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NCCIH Clinical Digest

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Hepatitis C and Dietary Supplements

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May 2016
Milk Thistle

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Several dietary and herbal supplements have been studied for hepatitis C, and substantial numbers of people with hepatitis C have tried herbal supplements. For example, a survey of 1,145 participants in the HALT-C (Hepatitis C Antiviral Long-Term Treatment Against Cirrhosis) trial found that 23 percent of the participants were using herbal products. Although participants reported using many different herbal products, silymarin (milk thistle) was by far the most common. However, no dietary supplement has been shown to be efficacious for hepatitis C.

This issue provides information on the evidence base of several dietary supplements studied for hepatitis C.

 

What the Science Says: 

Condition and Summary of Current Evidence

Milk Thistle

Dietary Supplement

Current evidence suggests that milk thistle is no better than placebo as a treatment for hepatitis C.

Read more about the evidence base of milk thistle for Hepatitis C

Probiotics

Dietary Supplement

Only a few studies have examined the effects of probiotics on hepatitis C, and of those studies, there isn’t any clear evidence that probiotics are helpful in people with hepatitis C.

Read more about the evidence base of probiotics for Hepatitis C

Zinc

Dietary Supplement

There isn’t sufficient evidence to draw clear conclusions about the benefit or safety of zinc supplementation on hepatitis C disease activity.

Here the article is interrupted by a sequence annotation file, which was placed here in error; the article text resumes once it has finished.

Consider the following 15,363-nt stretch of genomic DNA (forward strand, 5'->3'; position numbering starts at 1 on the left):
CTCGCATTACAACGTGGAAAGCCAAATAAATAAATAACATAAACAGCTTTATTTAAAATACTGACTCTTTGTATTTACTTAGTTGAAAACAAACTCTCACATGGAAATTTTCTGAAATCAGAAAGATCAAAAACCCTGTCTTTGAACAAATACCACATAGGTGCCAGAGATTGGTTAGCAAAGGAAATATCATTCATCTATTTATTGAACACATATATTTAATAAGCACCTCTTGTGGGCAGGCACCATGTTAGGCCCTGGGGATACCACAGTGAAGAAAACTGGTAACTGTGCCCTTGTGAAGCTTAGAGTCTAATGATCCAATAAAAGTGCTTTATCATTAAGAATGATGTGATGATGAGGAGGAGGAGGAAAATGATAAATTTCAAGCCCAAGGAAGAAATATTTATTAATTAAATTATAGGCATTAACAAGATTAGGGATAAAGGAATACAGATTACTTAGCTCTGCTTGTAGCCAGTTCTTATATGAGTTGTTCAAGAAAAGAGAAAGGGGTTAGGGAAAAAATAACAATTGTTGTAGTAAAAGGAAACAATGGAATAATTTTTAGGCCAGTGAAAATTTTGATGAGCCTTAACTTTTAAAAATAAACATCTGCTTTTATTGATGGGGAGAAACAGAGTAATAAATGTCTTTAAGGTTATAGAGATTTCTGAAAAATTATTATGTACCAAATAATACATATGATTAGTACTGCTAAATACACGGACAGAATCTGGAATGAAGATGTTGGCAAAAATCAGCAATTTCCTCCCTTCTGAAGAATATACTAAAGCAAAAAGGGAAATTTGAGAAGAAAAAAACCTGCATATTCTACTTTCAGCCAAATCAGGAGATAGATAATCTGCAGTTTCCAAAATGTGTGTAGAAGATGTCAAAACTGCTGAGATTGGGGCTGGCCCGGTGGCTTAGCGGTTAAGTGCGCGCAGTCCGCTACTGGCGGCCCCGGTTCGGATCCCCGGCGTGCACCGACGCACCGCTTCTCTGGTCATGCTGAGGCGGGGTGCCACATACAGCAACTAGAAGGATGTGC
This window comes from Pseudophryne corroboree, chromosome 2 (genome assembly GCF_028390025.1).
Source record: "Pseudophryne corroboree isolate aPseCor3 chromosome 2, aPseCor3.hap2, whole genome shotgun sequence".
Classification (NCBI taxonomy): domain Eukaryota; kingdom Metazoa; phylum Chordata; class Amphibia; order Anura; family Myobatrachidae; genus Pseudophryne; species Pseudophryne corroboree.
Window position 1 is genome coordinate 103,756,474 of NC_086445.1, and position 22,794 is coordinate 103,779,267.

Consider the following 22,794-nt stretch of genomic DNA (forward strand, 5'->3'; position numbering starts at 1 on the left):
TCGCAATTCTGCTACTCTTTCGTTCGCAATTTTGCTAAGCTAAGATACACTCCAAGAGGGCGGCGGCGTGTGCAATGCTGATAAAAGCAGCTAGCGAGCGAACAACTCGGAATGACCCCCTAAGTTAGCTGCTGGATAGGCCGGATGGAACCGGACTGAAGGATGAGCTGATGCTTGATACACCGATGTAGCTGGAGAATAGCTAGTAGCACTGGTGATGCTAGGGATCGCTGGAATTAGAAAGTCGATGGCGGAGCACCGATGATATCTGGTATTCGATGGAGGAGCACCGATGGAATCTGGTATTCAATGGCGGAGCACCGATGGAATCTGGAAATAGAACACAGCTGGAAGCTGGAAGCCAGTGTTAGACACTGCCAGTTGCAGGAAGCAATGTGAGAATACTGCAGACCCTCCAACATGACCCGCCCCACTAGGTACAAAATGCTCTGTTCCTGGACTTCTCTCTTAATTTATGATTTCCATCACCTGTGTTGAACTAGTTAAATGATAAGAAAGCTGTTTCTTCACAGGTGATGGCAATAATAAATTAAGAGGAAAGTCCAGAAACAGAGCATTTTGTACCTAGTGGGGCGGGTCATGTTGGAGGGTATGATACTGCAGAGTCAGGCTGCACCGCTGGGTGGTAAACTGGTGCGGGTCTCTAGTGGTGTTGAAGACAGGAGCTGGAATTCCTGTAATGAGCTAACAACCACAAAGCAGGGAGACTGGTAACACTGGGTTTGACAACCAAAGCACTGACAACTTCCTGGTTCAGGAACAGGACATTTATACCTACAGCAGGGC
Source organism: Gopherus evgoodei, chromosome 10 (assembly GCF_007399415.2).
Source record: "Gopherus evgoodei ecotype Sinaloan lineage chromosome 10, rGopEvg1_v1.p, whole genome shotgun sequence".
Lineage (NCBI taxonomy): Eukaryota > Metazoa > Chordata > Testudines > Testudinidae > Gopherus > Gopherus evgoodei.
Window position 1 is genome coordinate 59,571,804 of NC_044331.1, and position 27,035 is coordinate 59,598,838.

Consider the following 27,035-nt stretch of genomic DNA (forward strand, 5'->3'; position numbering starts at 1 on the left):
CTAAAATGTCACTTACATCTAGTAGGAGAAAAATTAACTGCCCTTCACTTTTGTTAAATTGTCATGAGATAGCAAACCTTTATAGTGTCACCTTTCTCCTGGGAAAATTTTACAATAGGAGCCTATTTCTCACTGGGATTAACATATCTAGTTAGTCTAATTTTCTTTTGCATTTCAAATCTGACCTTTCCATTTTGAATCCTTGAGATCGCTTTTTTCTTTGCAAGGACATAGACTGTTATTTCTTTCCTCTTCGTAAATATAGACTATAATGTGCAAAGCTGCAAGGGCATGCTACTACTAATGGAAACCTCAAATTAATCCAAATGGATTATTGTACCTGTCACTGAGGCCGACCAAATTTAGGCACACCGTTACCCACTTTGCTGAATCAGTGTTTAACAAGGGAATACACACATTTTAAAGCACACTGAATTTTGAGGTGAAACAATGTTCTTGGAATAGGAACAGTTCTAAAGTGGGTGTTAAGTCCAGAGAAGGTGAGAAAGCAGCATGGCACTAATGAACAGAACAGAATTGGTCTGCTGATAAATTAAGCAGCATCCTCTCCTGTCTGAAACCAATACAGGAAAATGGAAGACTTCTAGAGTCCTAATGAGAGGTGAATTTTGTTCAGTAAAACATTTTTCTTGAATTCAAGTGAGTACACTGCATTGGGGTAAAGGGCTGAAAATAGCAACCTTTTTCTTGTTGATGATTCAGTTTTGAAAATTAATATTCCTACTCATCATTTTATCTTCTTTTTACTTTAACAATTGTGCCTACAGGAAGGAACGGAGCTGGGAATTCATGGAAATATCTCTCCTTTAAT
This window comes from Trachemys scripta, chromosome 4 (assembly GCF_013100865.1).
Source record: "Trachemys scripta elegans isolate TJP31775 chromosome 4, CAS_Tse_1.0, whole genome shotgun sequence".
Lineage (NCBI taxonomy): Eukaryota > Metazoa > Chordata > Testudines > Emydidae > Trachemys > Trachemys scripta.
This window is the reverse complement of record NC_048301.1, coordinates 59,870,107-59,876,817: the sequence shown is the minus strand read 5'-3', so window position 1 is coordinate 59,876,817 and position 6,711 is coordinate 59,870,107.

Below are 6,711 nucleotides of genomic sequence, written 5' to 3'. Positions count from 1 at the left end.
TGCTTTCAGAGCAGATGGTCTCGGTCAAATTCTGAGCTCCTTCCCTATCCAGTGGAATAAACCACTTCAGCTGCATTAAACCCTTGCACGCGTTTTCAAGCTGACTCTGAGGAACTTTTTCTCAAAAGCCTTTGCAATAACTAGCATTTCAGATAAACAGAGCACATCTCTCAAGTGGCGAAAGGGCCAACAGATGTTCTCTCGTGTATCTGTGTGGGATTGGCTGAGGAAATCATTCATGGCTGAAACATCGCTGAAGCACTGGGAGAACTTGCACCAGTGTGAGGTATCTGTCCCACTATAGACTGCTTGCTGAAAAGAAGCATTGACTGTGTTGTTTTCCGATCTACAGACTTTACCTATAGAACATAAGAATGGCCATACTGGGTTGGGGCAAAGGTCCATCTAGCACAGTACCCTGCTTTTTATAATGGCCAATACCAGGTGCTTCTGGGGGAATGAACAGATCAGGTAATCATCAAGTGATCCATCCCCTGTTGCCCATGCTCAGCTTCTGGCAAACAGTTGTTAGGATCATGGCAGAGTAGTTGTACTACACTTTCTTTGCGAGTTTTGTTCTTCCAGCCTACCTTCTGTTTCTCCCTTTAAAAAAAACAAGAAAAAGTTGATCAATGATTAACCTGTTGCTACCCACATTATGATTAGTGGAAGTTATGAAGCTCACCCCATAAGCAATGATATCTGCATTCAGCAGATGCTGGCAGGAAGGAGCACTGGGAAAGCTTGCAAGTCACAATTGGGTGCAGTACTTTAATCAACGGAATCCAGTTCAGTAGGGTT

Read more about the evidence base of zinc for Hepatitis C

Glycyrrhizin

Dietary Supplement

There is currently insufficient evidence to determine if glycyrrhizin is efficacious for hepatitis C.

Read more about the evidence base of glycyrrhizin for Hepatitis C

Chlorella

Dietary Supplement

There is currently insufficient evidence to determine if chlorella supplementation is efficacious  for hepatitis C.

Read more about the evidence base of chlorella for Hepatitis C

Scientific Literature

NCCIH Clinical Digest is a service of the National Center for Complementary and Integrative Health, NIH, DHHS. NCCIH Clinical Digest, a monthly e-newsletter, offers evidence-based information on complementary health approaches, including scientific literature searches, summaries of NCCIH-funded research, fact sheets for patients, and more.

The National Center for Complementary and Integrative Health is dedicated to exploring complementary health products and practices in the context of rigorous science, training complementary health researchers, and disseminating authoritative information to the public and professionals. For additional information, call NCCIH's Clearinghouse toll-free at 1-888-644-6226, or visit the NCCIH Web site at nccih.nih.gov. NCCIH is 1 of 27 institutes and centers at the National Institutes of Health, the Federal focal point for medical research in the United States.

Copyright

Content is in the public domain and may be reprinted, except if marked as copyrighted (©). Please credit the National Center for Complementary and Integrative Health as the source. All copyrighted material is the property of its respective owners and may not be reprinted without their permission.

This page last modified May 03, 2016